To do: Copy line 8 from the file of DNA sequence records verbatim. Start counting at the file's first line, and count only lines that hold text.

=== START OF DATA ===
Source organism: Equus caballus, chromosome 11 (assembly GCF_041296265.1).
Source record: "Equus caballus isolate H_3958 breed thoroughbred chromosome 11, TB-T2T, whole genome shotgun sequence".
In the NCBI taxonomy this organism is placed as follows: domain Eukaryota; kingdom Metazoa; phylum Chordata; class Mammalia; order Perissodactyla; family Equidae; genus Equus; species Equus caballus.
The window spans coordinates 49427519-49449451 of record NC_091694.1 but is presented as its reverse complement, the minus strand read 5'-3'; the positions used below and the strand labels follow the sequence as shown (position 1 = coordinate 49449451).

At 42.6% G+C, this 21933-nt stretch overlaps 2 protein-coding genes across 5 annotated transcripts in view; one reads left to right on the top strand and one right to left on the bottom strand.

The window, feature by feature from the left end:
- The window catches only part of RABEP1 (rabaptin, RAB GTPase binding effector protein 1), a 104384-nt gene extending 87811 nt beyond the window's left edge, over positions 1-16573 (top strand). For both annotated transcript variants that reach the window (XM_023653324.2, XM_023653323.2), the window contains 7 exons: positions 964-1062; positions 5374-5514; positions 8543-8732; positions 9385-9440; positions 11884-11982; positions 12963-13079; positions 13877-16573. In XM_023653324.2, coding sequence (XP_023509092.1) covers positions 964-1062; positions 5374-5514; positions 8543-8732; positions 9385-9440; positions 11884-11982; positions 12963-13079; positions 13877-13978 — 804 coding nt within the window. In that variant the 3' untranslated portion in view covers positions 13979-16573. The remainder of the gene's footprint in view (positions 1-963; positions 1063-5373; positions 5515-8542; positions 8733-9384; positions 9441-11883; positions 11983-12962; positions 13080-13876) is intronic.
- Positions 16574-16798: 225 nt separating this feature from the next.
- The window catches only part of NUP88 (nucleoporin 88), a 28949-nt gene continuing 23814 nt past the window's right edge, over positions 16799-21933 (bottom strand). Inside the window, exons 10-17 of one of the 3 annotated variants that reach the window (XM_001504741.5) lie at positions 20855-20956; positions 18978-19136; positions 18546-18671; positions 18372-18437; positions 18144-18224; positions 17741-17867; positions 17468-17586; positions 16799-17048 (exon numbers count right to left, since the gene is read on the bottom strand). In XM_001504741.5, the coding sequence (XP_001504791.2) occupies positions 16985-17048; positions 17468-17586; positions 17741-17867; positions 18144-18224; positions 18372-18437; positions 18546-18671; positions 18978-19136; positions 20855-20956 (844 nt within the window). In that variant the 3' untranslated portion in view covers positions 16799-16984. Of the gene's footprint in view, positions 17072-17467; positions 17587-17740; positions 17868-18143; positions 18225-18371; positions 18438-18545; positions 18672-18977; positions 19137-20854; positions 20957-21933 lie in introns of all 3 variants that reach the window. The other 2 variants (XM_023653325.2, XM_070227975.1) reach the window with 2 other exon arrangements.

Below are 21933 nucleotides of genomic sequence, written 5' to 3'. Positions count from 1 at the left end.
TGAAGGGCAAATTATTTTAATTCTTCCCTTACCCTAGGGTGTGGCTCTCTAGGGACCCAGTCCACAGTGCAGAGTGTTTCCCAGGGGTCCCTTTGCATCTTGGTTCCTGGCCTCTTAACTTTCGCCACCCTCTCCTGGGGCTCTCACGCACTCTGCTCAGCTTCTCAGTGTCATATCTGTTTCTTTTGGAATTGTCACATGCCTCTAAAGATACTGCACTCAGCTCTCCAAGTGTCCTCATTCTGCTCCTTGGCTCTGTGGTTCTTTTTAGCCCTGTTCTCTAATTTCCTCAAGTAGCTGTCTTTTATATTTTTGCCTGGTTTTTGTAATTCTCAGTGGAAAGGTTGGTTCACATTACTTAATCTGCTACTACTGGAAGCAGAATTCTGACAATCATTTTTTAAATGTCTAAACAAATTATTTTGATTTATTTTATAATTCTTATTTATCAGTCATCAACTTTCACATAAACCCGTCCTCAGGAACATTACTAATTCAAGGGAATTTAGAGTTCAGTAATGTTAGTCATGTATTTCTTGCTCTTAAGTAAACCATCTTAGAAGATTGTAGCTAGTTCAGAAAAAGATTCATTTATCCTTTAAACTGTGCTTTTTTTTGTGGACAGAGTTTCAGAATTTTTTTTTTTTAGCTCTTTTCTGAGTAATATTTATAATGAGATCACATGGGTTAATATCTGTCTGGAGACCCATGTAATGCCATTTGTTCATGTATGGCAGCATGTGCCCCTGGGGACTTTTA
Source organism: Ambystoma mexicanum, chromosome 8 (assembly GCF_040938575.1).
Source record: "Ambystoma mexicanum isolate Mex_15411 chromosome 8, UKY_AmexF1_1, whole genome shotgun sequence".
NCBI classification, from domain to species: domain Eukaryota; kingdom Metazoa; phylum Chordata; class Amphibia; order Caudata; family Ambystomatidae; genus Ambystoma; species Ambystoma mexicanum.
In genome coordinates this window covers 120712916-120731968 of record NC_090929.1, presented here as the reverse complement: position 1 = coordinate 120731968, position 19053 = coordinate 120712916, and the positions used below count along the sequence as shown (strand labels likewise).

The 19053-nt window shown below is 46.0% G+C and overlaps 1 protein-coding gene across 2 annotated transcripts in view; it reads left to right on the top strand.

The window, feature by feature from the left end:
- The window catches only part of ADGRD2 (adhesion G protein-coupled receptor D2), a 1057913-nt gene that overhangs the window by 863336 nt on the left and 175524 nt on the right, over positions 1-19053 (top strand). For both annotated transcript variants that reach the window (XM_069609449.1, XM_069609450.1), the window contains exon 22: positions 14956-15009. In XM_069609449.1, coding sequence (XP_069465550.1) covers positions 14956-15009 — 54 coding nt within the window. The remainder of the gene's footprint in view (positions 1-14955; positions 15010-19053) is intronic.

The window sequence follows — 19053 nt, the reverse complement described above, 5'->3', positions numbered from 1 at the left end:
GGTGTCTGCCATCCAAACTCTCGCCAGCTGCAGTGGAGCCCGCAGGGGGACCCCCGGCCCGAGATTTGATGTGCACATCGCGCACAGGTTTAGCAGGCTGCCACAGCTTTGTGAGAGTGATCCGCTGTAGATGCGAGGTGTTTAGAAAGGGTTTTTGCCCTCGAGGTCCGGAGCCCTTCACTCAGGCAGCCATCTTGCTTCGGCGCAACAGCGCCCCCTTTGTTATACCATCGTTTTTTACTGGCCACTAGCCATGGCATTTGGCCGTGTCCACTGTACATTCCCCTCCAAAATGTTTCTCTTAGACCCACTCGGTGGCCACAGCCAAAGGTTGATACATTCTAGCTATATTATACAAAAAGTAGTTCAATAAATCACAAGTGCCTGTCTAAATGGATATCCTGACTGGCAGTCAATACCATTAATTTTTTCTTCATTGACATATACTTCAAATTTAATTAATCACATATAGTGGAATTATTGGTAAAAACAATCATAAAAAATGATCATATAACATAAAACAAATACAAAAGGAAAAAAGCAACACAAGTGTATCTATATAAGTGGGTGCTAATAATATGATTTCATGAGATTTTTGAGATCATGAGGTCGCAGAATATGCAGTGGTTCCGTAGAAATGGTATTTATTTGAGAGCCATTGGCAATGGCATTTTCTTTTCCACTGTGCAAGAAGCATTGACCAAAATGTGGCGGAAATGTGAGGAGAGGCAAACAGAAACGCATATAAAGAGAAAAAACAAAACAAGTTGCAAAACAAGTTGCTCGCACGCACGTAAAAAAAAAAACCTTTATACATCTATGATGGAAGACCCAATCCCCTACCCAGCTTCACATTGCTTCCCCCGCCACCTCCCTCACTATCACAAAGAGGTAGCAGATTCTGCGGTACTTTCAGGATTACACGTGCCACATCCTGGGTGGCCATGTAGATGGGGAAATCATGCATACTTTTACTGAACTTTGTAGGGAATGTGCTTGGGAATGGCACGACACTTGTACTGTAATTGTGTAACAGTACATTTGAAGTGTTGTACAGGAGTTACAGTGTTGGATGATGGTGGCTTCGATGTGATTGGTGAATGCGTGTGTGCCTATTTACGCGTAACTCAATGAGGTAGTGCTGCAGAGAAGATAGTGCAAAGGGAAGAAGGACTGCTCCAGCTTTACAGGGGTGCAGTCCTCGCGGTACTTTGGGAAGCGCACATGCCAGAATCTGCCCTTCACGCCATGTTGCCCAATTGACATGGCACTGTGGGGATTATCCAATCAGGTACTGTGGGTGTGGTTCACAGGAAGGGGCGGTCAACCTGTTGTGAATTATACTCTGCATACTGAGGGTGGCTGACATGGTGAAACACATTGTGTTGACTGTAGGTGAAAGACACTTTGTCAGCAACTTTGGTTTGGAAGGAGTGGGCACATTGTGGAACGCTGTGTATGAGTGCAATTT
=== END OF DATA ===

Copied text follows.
- Positions 16574-16798: 225 nt separating this feature from the next.